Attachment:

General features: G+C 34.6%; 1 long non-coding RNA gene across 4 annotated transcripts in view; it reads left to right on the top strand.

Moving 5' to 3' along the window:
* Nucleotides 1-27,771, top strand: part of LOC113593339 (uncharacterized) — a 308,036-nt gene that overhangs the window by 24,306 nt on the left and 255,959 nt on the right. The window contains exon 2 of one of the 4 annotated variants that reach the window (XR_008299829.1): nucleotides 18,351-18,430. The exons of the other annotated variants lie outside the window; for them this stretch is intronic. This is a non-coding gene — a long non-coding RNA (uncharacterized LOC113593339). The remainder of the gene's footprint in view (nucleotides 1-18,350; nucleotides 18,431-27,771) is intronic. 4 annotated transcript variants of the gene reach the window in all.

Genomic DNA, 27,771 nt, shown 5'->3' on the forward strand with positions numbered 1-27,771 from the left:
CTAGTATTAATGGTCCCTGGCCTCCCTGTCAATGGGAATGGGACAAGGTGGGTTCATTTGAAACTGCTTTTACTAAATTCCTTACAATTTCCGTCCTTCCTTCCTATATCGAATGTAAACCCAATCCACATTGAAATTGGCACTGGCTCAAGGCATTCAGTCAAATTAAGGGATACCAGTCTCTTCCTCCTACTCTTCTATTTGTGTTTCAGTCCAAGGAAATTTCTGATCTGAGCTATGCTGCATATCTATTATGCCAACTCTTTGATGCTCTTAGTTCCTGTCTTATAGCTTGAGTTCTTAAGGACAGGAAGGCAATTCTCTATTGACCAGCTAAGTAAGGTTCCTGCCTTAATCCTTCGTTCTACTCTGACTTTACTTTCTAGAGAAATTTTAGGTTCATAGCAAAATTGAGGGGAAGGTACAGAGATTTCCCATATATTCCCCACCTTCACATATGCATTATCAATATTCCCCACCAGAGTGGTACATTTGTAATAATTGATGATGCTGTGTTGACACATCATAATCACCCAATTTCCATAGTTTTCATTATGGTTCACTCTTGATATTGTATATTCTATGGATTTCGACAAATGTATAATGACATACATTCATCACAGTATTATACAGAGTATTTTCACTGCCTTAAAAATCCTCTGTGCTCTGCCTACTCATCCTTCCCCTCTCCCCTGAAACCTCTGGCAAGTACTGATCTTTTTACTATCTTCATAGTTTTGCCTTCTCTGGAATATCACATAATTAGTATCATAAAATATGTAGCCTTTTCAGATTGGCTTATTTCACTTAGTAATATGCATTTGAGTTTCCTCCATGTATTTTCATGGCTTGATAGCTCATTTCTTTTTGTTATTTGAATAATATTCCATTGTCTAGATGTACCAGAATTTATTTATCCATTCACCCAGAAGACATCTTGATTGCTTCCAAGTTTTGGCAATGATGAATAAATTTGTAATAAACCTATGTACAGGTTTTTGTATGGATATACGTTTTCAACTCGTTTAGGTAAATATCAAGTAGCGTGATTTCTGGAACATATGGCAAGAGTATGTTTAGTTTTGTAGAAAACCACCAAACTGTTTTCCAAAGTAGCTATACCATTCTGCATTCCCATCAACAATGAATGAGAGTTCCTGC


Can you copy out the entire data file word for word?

General features: G+C 34.6%; 1 long non-coding RNA gene across 4 annotated transcripts in view; it reads left to right on the top strand.

Moving 5' to 3' along the window:
* Nucleotides 1-27,771, top strand: part of LOC113593339 (uncharacterized) — a 308,036-nt gene that overhangs the window by 24,306 nt on the left and 255,959 nt on the right. The window contains exon 2 of one of the 4 annotated variants that reach the window (XR_008299829.1): nucleotides 18,351-18,430. The exons of the other annotated variants lie outside the window; for them this stretch is intronic. This is a non-coding gene — a long non-coding RNA (uncharacterized LOC113593339). The remainder of the gene's footprint in view (nucleotides 1-18,350; nucleotides 18,431-27,771) is intronic. 4 annotated transcript variants of the gene reach the window in all.

Genomic DNA, 27,771 nt, shown 5'->3' on the forward strand with positions numbered 1-27,771 from the left:
CTAGTATTAATGGTCCCTGGCCTCCCTGTCAATGGGAATGGGACAAGGTGGGTTCATTTGAAACTGCTTTTACTAAATTCCTTACAATTTCCGTCCTTCCTTCCTATATCGAATGTAAACCCAATCCACATTGAAATTGGCACTGGCTCAAGGCATTCAGTCAAATTAAGGGATACCAGTCTCTTCCTCCTACTCTTCTATTTGTGTTTCAGTCCAAGGAAATTTCTGATCTGAGCTATGCTGCATATCTATTATGCCAACTCTTTGATGCTCTTAGTTCCTGTCTTATAGCTTGAGTTCTTAAGGACAGGAAGGCAATTCTCTATTGACCAGCTAAGTAAGGTTCCTGCCTTAATCCTTCGTTCTACTCTGACTTTACTTTCTAGAGAAATTTTAGGTTCATAGCAAAATTGAGGGGAAGGTACAGAGATTTCCCATATATTCCCCACCTTCACATATGCATTATCAATATTCCCCACCAGAGTGGTACATTTGTAATAATTGATGATGCTGTGTTGACACATCATAATCACCCAATTTCCATAGTTTTCATTATGGTTCACTCTTGATATTGTATATTCTATGGATTTCGACAAATGTATAATGACATACATTCATCACAGTATTATACAGAGTATTTTCACTGCCTTAAAAATCCTCTGTGCTCTGCCTACTCATCCTTCCCCTCTCCCCTGAAACCTCTGGCAAGTACTGATCTTTTTACTATCTTCATAGTTTTGCCTTCTCTGGAATATCACATAATTAGTATCATAAAATATGTAGCCTTTTCAGATTGGCTTATTTCACTTAGTAATATGCATTTGAGTTTCCTCCATGTATTTTCATGGCTTGATAGCTCATTTCTTTTTGTTATTTGAATAATATTCCATTGTCTAGATGTACCAGAATTTATTTATCCATTCACCCAGAAGACATCTTGATTGCTTCCAAGTTTTGGCAATGATGAATAAATTTGTAATAAACCTATGTACAGGTTTTTGTATGGATATACGTTTTCAACTCGTTTAGGTAAATATCAAGTAGCGTGATTTCTGGAACATATGGCAAGAGTATGTTTAGTTTTGTAGAAAACCACCAAACTGTTTTCCAAAGTAGCTATACCATTCTGCATTCCCATCAACAATGAATGAGAGTTCCTGC